First the facts; between 2002 and 2012, the popularity of gun-related names have risen explosively:

Names:         2002    2012   %Increase

Colt                194       955    +492%

Remington    185      666    +360%

Ruger              23       118     +513%

Wattenberg’s comment:

“This name [Ruger] is more evidence of parents’ increasing interest in naming children after firearms. Colt, Remington, and Gauge have all soared, and Gunner is much more common than the traditional name Gunnar… I think of names as a fossil record of our culture. You can look back over generations and get a sense of what people were talking about.”

Haglage gave Wattenberg a chance to comment about names in the context of a recent news item that Sonora, a state in Northwestern Mexico, recently banned 61 names including Terminator, Virgin, Burger King, Twitter and Hitler. Wattenberg’s comment:

“Whatever the inspiration for a baby’s name, parents shouldn’t be excessively worried about names contributing to bullying. Today’s kids have no sense of what a normal name is.”

Wattenberg is a statistician, not a sociologist. I’d like to see some data to back her claims that:

“Today’s kids have no sense of what a normal name is.”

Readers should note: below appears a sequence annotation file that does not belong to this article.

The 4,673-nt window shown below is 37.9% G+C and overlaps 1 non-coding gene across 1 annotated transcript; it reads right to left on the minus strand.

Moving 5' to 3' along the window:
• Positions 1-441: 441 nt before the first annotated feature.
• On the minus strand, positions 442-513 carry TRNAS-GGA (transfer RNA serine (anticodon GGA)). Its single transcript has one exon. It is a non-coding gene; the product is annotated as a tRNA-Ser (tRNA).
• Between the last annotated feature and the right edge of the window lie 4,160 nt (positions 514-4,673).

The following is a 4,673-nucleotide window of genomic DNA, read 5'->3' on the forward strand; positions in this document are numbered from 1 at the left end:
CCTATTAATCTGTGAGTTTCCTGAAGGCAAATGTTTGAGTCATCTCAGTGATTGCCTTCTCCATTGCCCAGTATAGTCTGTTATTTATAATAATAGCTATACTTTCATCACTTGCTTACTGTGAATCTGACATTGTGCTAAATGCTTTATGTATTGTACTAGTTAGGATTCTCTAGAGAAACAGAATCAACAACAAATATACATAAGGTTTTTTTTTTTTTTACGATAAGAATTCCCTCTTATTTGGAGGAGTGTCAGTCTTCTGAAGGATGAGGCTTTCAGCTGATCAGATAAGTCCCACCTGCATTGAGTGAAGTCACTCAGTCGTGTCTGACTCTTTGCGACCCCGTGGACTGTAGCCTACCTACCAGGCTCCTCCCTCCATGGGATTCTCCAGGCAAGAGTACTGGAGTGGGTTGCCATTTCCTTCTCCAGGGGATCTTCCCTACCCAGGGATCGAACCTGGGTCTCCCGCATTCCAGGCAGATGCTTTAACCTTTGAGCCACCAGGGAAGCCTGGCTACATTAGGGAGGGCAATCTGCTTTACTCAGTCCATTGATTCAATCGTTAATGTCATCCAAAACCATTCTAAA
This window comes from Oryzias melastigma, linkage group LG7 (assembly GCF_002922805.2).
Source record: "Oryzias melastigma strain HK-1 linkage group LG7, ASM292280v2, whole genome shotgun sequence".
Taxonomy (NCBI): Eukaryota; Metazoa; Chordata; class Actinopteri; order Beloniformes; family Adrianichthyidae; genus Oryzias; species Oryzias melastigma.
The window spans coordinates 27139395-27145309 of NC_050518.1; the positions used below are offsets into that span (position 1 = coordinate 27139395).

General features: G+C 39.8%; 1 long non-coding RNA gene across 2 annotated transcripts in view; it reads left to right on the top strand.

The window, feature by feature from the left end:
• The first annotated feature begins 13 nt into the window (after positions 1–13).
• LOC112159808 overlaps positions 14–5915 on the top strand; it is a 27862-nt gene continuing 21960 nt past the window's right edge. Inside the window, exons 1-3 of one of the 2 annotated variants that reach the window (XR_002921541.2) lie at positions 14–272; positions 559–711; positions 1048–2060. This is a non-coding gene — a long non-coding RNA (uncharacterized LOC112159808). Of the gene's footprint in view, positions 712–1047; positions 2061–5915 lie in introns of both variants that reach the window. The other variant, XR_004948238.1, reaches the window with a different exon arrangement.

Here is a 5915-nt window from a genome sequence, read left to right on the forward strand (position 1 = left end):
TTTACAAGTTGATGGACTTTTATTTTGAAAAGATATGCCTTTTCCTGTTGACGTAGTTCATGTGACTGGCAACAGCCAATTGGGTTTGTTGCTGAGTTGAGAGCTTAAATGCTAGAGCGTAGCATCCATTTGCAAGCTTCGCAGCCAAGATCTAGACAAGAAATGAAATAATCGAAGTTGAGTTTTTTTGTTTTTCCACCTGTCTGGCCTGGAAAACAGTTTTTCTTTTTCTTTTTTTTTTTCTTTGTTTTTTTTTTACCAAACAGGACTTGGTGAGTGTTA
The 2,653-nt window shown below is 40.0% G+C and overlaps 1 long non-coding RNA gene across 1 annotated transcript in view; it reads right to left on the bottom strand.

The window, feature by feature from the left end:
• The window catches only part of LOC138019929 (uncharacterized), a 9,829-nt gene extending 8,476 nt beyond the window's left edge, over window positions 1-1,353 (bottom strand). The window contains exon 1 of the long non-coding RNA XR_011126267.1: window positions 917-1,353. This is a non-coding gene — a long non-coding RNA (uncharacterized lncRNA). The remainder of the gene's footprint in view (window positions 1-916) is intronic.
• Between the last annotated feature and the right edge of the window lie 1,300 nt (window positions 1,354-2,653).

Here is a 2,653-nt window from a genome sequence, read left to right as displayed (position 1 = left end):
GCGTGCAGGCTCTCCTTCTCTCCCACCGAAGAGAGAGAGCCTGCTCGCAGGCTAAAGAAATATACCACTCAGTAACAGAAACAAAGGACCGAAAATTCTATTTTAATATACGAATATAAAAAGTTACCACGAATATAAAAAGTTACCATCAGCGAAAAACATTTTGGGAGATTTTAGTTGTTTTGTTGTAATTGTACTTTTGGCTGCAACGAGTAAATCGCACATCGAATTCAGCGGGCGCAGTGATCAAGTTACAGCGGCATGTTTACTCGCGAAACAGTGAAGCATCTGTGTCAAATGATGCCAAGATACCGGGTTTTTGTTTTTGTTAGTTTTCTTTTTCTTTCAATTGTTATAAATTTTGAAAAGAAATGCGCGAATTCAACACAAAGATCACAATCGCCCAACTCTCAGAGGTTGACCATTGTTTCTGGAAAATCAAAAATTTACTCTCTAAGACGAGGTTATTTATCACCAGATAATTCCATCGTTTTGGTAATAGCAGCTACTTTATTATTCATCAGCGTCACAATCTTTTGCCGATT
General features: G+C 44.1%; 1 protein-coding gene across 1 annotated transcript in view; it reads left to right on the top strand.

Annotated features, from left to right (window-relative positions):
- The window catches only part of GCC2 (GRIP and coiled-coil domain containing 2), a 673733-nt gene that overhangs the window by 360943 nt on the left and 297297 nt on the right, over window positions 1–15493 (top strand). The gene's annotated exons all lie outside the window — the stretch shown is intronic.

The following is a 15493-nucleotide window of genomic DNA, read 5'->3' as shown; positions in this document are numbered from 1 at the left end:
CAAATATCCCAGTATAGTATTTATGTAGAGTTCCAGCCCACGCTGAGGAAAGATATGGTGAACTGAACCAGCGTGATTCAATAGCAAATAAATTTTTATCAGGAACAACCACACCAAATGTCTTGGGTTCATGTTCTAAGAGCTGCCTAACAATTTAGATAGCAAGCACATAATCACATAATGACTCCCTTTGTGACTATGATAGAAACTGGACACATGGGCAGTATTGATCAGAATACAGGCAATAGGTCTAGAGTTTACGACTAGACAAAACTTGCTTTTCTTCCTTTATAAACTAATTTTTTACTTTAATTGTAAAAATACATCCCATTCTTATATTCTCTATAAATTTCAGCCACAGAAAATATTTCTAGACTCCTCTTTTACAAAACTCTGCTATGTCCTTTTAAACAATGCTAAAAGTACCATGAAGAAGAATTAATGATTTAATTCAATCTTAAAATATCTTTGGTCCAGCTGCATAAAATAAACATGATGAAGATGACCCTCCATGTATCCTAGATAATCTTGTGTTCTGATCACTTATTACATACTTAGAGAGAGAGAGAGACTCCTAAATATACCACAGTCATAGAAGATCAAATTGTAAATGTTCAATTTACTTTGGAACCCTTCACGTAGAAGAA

Compare the 955 boys who were named Remington in 2012 with the 22158 boys who were named Jacob. Which do you think is more normal? Do you know the difference between “normal names” and “weird names”? Do you think children don’t know the difference between “normal names” and weird names”? If that’s true, then why do kids with weird names complain about them like this: “I hate my weird name. I wish I had a normal name.”

“… parents shouldn’t be excessively worried about names contributing to bullying.”

You  probably noticed that in an article full of data, Wattenberg provided no data to support that statement. We know that bullying is a huge problem in schools from coast to coast. A recent ABC study reported these major findings:

-30% of all students identified themselves as either bullies or victims of bullying.

-Every day 160,000 students stay home from school due to a fear of being bullied.